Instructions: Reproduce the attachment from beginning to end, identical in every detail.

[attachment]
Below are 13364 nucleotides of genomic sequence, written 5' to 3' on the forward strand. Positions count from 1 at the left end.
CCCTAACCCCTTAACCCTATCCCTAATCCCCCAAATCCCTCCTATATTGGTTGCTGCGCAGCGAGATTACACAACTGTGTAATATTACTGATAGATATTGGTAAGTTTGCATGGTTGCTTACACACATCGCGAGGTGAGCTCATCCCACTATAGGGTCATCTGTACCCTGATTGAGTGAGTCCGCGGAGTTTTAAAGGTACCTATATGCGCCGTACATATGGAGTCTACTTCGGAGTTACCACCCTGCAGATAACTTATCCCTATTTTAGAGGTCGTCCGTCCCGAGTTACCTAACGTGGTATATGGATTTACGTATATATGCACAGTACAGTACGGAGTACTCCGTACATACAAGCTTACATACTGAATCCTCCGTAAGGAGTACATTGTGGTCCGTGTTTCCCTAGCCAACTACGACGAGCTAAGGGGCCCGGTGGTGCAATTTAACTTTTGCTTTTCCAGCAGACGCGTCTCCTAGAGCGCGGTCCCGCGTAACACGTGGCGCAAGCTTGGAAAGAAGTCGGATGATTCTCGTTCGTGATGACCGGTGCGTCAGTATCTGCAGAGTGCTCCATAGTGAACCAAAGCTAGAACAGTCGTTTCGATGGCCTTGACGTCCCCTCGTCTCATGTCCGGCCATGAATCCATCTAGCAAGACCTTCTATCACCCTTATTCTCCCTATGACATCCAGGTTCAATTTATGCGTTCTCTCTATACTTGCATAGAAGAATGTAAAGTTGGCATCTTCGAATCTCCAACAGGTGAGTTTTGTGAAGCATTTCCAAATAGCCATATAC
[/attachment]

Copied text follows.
Below are 13364 nucleotides of genomic sequence, written 5' to 3' on the forward strand. Positions count from 1 at the left end.
CCCTAACCCCTTAACCCTATCCCTAATCCCCCAAATCCCTCCTATATTGGTTGCTGCGCAGCGAGATTACACAACTGTGTAATATTACTGATAGATATTGGTAAGTTTGCATGGTTGCTTACACACATCGCGAGGTGAGCTCATCCCACTATAGGGTCATCTGTACCCTGATTGAGTGAGTCCGCGGAGTTTTAAAGGTACCTATATGCGCCGTACATATGGAGTCTACTTCGGAGTTACCACCCTGCAGATAACTTATCCCTATTTTAGAGGTCGTCCGTCCCGAGTTACCTAACGTGGTATATGGATTTACGTATATATGCACAGTACAGTACGGAGTACTCCGTACATACAAGCTTACATACTGAATCCTCCGTAAGGAGTACATTGTGGTCCGTGTTTCCCTAGCCAACTACGACGAGCTAAGGGGCCCGGTGGTGCAATTTAACTTTTGCTTTTCCAGCAGACGCGTCTCCTAGAGCGCGGTCCCGCGTAACACGTGGCGCAAGCTTGGAAAGAAGTCGGATGATTCTCGTTCGTGATGACCGGTGCGTCAGTATCTGCAGAGTGCTCCATAGTGAACCAAAGCTAGAACAGTCGTTTCGATGGCCTTGACGTCCCCTCGTCTCATGTCCGGCCATGAATCCATCTAGCAAGACCTTCTATCACCCTTATTCTCCCTATGACATCCAGGTTCAATTTATGCGTTCTCTCTATACTTGCATAGAAGAATGTAAAGTTGGCATCTTCGAATCTCCAACAGGTGAGTTTTGTGAAGCATTTCCAAATAGCCATATAC